WFMS-FM 95.5 has taken back its Indianapolis country music radio crown from WLHK-FM 97.1 “The Hank,” but barely.
WXNT-AM says the mass exodus of its news-talk listener base was to be expected during transition to CBS Sports radio content.
National Public Radio is spending $750,000 on an aggressive advertising campaign designed to boost its audience in four test cities, including Indianapolis, by pointing out the wide variety of people who listen to public radio.
After more than two decades as one of the Indianapolis market’s top ratings- and revenue-generators, country radio station WFMS-FM 95.5 is getting some serious competition from relative newcomer WLHK-FM 97.1—popularly known as Hank.
Radio station WFNI-AM 1070 is challenging some FM music stations in the battle for male listeners.
Congress is expected this fall to debate the idea of mandating the inclusion of tuners, a move that could boost the struggling radio industry.
Local radio operators are bracing for a potential ratings shake-up. The introduction of Arbitron Co.’s Portable People Meter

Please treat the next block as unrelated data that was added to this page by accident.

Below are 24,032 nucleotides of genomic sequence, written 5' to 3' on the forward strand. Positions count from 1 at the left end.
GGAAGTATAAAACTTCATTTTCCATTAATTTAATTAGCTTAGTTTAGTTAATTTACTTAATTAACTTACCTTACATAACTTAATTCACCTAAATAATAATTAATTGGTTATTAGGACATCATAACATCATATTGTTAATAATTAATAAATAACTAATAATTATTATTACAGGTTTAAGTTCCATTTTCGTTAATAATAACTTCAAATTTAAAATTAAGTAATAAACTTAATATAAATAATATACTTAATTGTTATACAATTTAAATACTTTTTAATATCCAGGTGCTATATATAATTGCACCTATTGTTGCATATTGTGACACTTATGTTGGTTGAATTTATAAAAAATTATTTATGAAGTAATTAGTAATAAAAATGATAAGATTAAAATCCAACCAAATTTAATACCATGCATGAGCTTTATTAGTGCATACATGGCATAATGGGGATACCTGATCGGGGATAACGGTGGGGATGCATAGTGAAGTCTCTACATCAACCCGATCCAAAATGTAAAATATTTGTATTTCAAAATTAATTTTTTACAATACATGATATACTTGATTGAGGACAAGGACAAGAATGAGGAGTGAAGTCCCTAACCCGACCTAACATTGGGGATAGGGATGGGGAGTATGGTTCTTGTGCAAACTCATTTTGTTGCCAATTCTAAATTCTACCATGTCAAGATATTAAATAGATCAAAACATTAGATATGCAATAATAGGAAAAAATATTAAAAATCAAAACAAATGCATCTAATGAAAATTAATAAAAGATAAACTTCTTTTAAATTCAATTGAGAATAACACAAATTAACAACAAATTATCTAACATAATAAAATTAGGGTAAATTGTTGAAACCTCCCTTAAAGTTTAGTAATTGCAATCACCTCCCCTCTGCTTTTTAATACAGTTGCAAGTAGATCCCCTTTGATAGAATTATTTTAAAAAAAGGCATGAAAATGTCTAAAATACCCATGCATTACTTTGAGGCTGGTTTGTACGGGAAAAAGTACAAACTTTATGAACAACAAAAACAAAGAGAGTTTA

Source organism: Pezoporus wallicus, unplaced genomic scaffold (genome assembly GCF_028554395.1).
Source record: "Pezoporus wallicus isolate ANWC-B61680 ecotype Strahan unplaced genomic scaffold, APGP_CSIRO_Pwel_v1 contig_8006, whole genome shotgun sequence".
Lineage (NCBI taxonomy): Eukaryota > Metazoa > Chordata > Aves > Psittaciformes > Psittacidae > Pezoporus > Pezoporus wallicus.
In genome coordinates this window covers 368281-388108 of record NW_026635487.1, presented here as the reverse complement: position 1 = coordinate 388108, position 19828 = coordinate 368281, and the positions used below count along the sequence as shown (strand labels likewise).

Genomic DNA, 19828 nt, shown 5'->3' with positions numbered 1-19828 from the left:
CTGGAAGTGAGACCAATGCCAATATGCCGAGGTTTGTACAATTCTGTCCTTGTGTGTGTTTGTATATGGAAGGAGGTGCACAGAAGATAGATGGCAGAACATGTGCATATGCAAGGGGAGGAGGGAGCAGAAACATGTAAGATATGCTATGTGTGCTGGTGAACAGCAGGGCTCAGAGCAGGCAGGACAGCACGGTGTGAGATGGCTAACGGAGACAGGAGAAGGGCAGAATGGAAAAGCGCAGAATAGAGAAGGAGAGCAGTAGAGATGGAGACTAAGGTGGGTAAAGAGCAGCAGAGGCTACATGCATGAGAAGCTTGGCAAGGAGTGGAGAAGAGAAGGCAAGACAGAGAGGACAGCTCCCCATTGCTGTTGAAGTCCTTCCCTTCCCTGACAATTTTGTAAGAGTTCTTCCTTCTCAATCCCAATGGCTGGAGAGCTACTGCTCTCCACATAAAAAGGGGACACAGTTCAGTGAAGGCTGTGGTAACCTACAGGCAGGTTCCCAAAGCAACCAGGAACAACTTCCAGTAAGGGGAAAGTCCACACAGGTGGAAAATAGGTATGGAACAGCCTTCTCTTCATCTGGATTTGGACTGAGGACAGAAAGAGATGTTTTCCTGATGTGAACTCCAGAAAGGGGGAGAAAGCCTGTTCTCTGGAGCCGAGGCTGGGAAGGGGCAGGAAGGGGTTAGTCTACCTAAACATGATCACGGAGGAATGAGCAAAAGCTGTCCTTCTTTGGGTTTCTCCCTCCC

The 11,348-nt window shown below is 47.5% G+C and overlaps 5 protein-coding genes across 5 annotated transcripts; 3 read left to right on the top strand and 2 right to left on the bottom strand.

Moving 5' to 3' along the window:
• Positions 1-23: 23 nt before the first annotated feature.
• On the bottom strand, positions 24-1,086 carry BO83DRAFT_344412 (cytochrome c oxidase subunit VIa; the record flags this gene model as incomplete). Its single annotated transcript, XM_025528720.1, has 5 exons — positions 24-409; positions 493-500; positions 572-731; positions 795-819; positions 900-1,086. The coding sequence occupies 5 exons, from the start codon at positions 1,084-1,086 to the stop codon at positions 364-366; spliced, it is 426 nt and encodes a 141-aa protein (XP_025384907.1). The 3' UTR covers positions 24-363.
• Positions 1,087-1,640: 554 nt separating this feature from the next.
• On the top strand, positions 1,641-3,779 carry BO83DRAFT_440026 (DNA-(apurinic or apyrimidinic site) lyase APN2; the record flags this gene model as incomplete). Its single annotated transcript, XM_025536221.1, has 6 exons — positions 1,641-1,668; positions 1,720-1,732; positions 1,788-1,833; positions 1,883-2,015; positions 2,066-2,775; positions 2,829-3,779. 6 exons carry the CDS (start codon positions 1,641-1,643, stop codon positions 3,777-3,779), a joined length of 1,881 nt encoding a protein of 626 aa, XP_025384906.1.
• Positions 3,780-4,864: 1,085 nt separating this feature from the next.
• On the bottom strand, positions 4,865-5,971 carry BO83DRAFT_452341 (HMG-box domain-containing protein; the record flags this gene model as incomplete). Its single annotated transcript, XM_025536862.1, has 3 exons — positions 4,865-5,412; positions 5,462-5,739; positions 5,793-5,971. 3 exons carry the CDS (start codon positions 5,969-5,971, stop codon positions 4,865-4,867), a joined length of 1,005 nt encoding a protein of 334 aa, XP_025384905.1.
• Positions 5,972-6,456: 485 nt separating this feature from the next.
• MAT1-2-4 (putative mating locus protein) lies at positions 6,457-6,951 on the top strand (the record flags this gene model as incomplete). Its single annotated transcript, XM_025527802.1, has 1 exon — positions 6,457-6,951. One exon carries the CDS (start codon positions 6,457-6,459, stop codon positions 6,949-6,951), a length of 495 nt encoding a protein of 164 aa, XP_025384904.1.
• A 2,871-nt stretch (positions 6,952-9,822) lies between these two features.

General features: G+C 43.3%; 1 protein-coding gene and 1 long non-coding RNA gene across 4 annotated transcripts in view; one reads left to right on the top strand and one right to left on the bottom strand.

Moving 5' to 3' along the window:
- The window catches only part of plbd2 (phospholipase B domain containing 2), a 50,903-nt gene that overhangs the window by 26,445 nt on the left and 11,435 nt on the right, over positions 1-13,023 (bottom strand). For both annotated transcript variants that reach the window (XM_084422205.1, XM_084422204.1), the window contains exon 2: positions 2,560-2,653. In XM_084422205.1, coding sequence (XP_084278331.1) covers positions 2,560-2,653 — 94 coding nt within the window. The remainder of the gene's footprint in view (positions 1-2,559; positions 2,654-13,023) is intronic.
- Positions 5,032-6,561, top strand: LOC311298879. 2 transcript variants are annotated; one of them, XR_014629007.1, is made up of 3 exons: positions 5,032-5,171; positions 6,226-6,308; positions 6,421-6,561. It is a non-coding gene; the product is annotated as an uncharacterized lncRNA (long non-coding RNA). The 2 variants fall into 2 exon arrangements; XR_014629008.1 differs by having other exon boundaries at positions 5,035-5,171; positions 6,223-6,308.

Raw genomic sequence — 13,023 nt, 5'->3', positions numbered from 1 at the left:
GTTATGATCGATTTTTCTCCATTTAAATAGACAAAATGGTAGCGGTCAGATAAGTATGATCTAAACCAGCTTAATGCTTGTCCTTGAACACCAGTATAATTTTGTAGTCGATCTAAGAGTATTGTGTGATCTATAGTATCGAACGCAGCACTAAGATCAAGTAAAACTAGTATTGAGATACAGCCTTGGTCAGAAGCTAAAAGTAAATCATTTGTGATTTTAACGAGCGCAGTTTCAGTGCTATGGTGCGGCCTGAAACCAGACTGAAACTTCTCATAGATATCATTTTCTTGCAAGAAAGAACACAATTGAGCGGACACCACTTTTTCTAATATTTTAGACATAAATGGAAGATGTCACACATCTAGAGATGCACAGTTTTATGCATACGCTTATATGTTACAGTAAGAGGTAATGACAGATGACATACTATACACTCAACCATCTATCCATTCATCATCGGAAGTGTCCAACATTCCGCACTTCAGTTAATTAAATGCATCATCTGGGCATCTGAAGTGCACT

in the Indianapolis market this summer is expected to tighten the ratings race and could dramatically affect how much advertisers
are willing to pay for radio spots.
Local advertisers and media buyers said they’ll keep a close eye on the first half of 2010 to see
how Patrick, who launched his show Jan. 4, matches up against WFNI-AM 1070’s afternoon drive time
Q95’s Tom Griswold and Bob Kevoian have maintained their lofty ratings, keeping the Clear Channel Radio station near the top
of the Indianapolis radio market.
The latest Arbitron Inc. radio ratings show the central Indiana market is becoming far more competitive, with the top
stations separated only by fractions of a point. WFMS-FM slipped, but remained No. 1, while urban stations WHHH-FM and WTLC-FM
climbed into the next two spots.
When local radio industry veteran Charlie Morgan stepped down as president of Indianapolis Motor Speedway Productions last
month, it could’ve appeared he was trying to escape the daunting problems of open-wheel racing. Unless you considered
where he was going.